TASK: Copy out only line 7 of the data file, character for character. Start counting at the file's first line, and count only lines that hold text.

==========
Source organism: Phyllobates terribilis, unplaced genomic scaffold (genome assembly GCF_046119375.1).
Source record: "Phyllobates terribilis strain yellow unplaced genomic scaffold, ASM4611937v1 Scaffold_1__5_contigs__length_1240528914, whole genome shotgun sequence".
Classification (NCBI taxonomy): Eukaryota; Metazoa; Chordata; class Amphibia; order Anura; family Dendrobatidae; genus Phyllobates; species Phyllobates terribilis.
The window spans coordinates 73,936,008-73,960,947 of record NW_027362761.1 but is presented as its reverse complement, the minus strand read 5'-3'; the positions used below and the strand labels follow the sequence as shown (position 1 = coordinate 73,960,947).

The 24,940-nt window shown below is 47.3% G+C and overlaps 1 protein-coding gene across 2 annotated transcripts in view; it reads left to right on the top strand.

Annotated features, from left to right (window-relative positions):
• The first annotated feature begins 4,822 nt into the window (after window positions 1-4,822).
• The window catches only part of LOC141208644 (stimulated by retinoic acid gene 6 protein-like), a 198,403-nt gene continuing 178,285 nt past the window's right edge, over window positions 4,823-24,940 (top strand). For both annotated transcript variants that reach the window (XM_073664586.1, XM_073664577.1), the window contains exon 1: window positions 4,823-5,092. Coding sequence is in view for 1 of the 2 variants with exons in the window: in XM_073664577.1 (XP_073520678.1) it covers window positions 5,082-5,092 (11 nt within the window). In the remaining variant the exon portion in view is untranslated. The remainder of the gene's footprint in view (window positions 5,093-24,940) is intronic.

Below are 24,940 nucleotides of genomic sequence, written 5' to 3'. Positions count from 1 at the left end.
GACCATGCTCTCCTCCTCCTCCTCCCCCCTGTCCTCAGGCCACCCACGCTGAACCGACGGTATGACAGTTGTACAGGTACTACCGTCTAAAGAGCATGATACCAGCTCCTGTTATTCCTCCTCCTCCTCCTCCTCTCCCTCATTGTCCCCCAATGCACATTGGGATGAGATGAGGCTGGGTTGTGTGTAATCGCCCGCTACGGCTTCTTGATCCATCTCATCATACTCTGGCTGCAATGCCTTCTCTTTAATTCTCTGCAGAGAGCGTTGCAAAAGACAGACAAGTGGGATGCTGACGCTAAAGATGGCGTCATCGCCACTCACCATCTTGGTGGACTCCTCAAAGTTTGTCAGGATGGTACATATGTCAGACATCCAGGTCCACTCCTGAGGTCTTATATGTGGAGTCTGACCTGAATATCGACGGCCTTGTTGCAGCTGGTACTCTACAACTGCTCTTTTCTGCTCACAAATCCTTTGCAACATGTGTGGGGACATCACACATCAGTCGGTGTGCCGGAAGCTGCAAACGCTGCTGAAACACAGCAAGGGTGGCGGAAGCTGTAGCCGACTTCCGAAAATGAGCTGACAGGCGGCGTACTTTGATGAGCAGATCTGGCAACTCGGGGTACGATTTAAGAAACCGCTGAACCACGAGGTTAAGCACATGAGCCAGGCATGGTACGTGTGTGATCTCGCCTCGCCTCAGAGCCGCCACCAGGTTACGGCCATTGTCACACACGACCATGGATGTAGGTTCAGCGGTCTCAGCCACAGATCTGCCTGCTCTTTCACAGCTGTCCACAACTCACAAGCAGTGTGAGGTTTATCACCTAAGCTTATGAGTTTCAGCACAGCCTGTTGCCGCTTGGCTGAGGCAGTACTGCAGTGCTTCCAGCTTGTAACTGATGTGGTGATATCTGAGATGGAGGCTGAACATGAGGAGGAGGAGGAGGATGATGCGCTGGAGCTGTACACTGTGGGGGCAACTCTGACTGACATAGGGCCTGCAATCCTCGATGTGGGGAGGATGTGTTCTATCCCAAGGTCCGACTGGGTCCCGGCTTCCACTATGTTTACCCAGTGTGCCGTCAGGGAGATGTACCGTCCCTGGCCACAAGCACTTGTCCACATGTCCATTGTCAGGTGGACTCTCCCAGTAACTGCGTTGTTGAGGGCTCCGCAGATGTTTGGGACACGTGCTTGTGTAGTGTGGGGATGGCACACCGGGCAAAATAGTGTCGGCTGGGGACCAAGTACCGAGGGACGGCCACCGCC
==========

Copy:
• The first annotated feature begins 4,822 nt into the window (after window positions 1-4,822).